Music gave young Tom Townsend an identity.
Growing up and attending a small school in Jacksonville, Florida, Townsend was not much of a standout at anything until he laid his hands on a keyboard. “I remember the day my parents brought it home,” he tells PEOPLE of the family’s Baldwin Baby Grand piano. He took lessons, but mostly he found the melodies himself, working up to performing in weekend bands that later played his junior and senior proms.
Music defined him and became his ally against the anxieties that threatened his adolescent self-esteem. “It gave me my place,” he says.
Years later, Townsend watched his first-born son Alex confront his own social struggles. “There were times in his life when he was insecure about what he could contribute,” he says. Alex’s interests – including World War II, about which he made an award-winning documentary film at 14 – showed empathy, but he stood apart in “a world that wanted to stamp out cookie-cutter kids,” says Townsend. In school especially, “he was a square peg trying to fit in a round hole.”
But like his dad, Alex found music. He studied piano from an early age, then gravitated to drums. “The drums gave him that identity,” says Townsend. With a parallel love of visual arts, Alex enrolled after high school at the Savannah College of Art and Design. He happily told his folks, “I found my people.”
He was 21, a sophomore, when he died in a car accident in February 2010.
In their grief, Townsend, 57, an advertising executive with his own agency, and wife Jeanne, 58, an attorney, felt they either could run from that which Alex embraced, or embrace their son’s passions themselves. Townsend urged the latter.
In Savannah they launched an annual music and arts festival in Alex’s memory – and in their St. Louis, Missouri, hometown, he began a piano giveaway in 2012 to inspire others with the gift of music that had inspired father and son alike.
Finding His Purpose
Townsend never quit playing keyboards, and today performs on the side with several local combos. Before Alex’s death, a friend had asked Townsend to help her buy a piano. As they looked around he was struck by the large number of abandoned-looking instruments that filled a vast downtown warehouse. “It became really obvious,” he recalls thinking, “no one is coming in here shopping.”
“All of these pianos could change lives if they were put in a home with a young kid,” he thought. “It was as much about saving the piano as the piano saving the person.”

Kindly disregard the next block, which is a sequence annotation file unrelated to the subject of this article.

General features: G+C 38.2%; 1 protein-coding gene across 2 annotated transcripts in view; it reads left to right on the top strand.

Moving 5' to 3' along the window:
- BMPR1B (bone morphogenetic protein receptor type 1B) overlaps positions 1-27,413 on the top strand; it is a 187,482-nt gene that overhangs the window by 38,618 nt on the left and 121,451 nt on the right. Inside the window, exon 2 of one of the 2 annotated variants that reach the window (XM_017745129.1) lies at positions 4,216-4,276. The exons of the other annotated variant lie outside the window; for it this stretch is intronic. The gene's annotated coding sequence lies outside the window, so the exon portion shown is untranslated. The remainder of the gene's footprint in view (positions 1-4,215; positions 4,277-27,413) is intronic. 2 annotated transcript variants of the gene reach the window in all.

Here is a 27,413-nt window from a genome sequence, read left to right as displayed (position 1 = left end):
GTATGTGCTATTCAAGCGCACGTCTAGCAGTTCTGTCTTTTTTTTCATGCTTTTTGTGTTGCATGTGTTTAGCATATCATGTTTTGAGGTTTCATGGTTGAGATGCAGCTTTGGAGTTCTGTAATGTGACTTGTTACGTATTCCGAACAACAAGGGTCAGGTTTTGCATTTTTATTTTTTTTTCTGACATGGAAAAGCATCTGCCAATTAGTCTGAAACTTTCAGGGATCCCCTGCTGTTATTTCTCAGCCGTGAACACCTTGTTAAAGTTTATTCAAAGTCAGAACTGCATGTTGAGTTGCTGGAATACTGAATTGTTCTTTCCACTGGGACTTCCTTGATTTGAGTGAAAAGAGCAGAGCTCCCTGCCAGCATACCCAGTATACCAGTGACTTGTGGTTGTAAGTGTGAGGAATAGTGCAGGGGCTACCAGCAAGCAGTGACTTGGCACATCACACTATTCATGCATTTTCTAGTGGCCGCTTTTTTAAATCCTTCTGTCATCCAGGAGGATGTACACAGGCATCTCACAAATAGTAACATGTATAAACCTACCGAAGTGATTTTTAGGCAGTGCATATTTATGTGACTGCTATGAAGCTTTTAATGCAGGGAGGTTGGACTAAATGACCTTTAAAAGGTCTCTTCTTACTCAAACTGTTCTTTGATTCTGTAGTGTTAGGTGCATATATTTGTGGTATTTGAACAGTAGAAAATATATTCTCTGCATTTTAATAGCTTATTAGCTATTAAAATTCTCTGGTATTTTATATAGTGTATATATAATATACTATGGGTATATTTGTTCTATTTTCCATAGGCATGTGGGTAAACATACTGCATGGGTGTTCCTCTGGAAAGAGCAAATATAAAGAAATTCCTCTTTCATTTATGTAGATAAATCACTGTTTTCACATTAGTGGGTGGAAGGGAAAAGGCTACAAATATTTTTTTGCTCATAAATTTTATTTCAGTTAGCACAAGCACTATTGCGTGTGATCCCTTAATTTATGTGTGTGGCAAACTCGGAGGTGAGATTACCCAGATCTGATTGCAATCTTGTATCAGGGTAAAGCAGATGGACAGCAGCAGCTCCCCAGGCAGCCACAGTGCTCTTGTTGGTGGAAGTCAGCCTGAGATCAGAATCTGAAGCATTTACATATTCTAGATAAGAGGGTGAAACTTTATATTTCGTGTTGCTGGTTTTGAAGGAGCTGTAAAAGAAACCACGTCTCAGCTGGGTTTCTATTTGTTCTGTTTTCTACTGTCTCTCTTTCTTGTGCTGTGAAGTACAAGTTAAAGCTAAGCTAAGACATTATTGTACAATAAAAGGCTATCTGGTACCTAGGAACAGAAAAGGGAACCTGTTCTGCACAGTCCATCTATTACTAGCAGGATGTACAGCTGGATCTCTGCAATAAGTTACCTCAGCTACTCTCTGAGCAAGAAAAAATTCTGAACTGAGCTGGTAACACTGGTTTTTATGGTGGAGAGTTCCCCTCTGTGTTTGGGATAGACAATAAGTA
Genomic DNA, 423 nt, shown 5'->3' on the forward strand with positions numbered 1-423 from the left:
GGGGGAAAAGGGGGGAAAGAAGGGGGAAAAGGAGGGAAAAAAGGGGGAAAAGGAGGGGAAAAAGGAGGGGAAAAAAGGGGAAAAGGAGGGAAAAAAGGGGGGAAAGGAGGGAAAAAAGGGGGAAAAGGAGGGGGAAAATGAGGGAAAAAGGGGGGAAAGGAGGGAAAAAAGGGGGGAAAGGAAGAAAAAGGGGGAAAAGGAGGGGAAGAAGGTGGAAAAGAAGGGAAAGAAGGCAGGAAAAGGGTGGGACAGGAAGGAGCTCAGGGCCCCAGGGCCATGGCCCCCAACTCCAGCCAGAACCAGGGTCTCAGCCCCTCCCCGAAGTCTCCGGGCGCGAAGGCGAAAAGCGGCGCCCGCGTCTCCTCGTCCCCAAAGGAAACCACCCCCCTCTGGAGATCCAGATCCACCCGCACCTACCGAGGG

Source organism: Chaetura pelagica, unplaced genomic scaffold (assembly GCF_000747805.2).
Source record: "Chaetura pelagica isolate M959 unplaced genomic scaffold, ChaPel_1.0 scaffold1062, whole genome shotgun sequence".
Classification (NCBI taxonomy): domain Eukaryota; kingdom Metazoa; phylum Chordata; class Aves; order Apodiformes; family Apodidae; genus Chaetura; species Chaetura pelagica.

But how to bring them together?
He let the idea percolate. He sold his advertising agency. Then Alex died – and from that heartbreak, he kickstarted Pianos for People, which so far has placed 160 pianos in low-income homes while enrolling about 80 people ages 5 to 85 in free piano lessons.
“I wanted to do this before we lost Alex, but Alex became the permission,” Townsend says. “It was about honoring him, and it was in some way a message from the universe saying, ‘if you’re going to do that piano thing, this is the time to do it.'”
He first enlisted the teacher who taught Alex for 10 years, along with a business owner who could repair the instruments. Initially the nonprofit startup bought two pianos to give away. Then they discovered that nobody actually wants to kick an unwanted piano to the curb, and after spreading the word, donated pianos began to pour in.
Now with a part-time staff of two administrators and five teachers, Pianos for People collects those outcasts, pays to refurbish them, then recycles them to a waiting list of recipients who learn about the program through schools, flyers or word-of-mouth. Community and local government grants, along with support from the family’s Alex Townsend Memorial Foundation, support the $160,000 annual budget, which also funds a storefront in a rebounding neighborhood where students can come to learn.
ShaVonda LaGrand-Smith, 49, a single mom, massage therapist and full-time college nutrition student, signed up her three youngest for lessons in 2013. Two months later they had a donated upright piano in their living room.